Cancer victim who ran cannabis factory at his Widnes home gets jail term slashed (From Runcorn and Widnes World)
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Widnes cancer victim who ran cannabis factory has his jail sentence cut
A RECOVERING cancer victim jailed for setting up a sophisticated cannabis factory at his Widnes home has convinced top judges to slash his sentence.
Mark Scott, aged 45, of Washington Close, had kitted out a cultivation den in a hidden passage behind a fake wall, and installed a cannabis nursery in his loft, capable of harvesting £41,000 worth of drugs every year.
He was jailed for five years at Chester Crown Court in May after he admitted producing cannabis and abstracting electricity.
Three senior judges at London's Court of Appeal yesterday accepted his punishment was "manifestly excessive" and cut it to four years.
Mr Justice Burnett said police raided Scott's home in September, 2012 and found a false wall behind a shelf, which hid a cannabis factory with 40 plants, water and filtration systems and a lighting unit.
In the loft, they discovered a nursery, with cuttings to produce further cannabis plants.
Stashed around the house were broken down quantities of cannabis worth £6,600, dealer bags, a grinder, scales and other dealing gear.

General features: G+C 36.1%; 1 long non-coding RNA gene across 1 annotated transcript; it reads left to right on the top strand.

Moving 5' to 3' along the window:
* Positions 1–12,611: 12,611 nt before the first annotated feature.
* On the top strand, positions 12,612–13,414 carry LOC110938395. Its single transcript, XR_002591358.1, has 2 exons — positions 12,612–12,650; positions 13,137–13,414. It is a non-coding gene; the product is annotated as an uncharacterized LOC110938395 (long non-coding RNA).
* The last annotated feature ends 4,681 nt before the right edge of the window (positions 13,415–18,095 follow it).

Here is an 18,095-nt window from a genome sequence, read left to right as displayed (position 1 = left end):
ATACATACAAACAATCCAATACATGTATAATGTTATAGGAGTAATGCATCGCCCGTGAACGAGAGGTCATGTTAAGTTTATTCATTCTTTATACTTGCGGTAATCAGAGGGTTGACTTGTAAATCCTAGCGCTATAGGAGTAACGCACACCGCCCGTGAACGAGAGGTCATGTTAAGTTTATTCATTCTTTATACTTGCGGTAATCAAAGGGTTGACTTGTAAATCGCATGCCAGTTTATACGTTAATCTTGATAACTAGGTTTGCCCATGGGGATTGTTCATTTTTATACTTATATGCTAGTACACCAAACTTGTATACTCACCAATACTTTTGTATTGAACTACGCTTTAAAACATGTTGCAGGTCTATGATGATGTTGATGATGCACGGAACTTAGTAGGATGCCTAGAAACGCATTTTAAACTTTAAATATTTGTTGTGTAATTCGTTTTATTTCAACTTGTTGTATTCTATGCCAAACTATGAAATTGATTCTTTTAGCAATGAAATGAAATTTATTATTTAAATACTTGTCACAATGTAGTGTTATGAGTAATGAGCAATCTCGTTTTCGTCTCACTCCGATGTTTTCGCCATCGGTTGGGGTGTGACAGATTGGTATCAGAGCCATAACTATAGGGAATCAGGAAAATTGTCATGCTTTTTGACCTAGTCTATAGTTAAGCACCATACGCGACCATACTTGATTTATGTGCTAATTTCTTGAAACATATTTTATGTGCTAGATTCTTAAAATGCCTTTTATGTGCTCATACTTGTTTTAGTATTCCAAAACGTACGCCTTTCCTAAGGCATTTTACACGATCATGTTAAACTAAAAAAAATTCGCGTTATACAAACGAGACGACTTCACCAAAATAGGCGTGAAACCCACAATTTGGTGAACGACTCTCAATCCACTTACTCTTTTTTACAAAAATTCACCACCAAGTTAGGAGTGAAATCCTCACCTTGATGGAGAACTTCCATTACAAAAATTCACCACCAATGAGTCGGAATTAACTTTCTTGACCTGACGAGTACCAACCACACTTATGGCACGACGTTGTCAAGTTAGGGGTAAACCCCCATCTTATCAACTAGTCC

The appeal judge said: “This was a substantial commercial operation.”
Officers also found a mobile phone with messages which showed Scott was producing the illicit substance to be sold on and that some of the new plants in the nursery were destined for other growers.
Evidence that Scott had by-passed electricity for his operation also emerged from the raid.
In a police interview, Scott admitted producing the drugs but insisted he was doing it for “personal, medicinal” use, rather than profit.
Scott was diagnosed with cancer in 2010 and underwent chemotherapy which, whilst successfully treating the disease, left him with severe pain in his hip and shin and chronic indigestion.
He takes a “constellation of medication" as a result, the judge added.
On appeal, Scott's lawyer, Paul Lewis, argued that the judge took too high a starting point and failed to reflect his personal mitigation.
The judge, sitting with Lord Justice Fulford and Mr Justice Hickinbottom, said Scott's hopeless insistence that the drugs were for his own use may have detracted from his "substantial illness and disability" when he came to be sentenced.
He concluded: "The relatively light appearance of the aggravating features, but also the strong mitigation available to Scott, result in the conclusion that the starting point of six years, before credit for his guilty plea, was indeed too high.
"The resulting sentence of five years was manifestly excessive. We consider that the sentence in this case should have been one of four years' imprisonment.”
The appeal was granted.